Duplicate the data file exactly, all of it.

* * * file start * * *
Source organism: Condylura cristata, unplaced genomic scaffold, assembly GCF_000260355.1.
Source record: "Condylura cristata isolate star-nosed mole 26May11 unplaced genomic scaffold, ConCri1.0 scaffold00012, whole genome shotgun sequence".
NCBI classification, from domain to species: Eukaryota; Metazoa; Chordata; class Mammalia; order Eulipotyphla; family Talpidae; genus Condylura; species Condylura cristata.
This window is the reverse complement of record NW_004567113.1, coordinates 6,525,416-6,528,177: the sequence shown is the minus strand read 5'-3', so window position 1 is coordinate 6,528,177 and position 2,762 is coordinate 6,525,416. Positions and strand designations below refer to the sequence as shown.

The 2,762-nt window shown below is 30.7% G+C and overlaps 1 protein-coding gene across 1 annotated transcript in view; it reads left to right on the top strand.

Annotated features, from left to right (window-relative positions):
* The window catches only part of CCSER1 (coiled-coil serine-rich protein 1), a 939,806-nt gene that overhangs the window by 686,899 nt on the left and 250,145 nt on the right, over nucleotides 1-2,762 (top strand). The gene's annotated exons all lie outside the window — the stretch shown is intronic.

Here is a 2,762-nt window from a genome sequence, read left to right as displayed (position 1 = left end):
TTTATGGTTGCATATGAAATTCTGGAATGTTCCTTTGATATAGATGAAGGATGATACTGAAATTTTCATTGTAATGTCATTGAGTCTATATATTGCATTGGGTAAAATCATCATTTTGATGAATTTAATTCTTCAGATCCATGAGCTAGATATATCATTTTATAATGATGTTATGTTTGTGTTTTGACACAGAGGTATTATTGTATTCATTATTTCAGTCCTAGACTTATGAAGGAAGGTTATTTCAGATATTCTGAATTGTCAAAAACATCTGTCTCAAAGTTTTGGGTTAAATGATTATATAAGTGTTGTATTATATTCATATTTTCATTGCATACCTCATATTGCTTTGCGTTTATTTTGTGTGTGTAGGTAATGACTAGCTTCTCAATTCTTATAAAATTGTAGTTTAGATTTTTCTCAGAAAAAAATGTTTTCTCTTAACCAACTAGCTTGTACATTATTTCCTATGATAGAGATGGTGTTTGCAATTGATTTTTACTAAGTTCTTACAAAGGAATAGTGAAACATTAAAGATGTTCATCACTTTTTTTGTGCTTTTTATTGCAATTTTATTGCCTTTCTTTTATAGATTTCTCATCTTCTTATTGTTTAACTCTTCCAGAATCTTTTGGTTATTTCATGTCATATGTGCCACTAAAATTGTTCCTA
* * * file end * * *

Source organism: Condylura cristata, unplaced genomic scaffold, assembly GCF_000260355.1.
Source record: "Condylura cristata isolate star-nosed mole 26May11 unplaced genomic scaffold, ConCri1.0 scaffold00012, whole genome shotgun sequence".
NCBI classification, from domain to species: Eukaryota; Metazoa; Chordata; class Mammalia; order Eulipotyphla; family Talpidae; genus Condylura; species Condylura cristata.
This window is the reverse complement of record NW_004567113.1, coordinates 6,525,416-6,528,177: the sequence shown is the minus strand read 5'-3', so window position 1 is coordinate 6,528,177 and position 2,762 is coordinate 6,525,416. Positions and strand designations below refer to the sequence as shown.

The 2,762-nt window shown below is 30.7% G+C and overlaps 1 protein-coding gene across 1 annotated transcript in view; it reads left to right on the top strand.

Annotated features, from left to right (window-relative positions):
* The window catches only part of CCSER1 (coiled-coil serine-rich protein 1), a 939,806-nt gene that overhangs the window by 686,899 nt on the left and 250,145 nt on the right, over nucleotides 1-2,762 (top strand). The gene's annotated exons all lie outside the window — the stretch shown is intronic.

Here is a 2,762-nt window from a genome sequence, read left to right as displayed (position 1 = left end):
TTTATGGTTGCATATGAAATTCTGGAATGTTCCTTTGATATAGATGAAGGATGATACTGAAATTTTCATTGTAATGTCATTGAGTCTATATATTGCATTGGGTAAAATCATCATTTTGATGAATTTAATTCTTCAGATCCATGAGCTAGATATATCATTTTATAATGATGTTATGTTTGTGTTTTGACACAGAGGTATTATTGTATTCATTATTTCAGTCCTAGACTTATGAAGGAAGGTTATTTCAGATATTCTGAATTGTCAAAAACATCTGTCTCAAAGTTTTGGGTTAAATGATTATATAAGTGTTGTATTATATTCATATTTTCATTGCATACCTCATATTGCTTTGCGTTTATTTTGTGTGTGTAGGTAATGACTAGCTTCTCAATTCTTATAAAATTGTAGTTTAGATTTTTCTCAGAAAAAAATGTTTTCTCTTAACCAACTAGCTTGTACATTATTTCCTATGATAGAGATGGTGTTTGCAATTGATTTTTACTAAGTTCTTACAAAGGAATAGTGAAACATTAAAGATGTTCATCACTTTTTTTGTGCTTTTTATTGCAATTTTATTGCCTTTCTTTTATAGATTTCTCATCTTCTTATTGTTTAACTCTTCCAGAATCTTTTGGTTATTTCATGTCATATGTGCCACTAAAATTGTTCCTA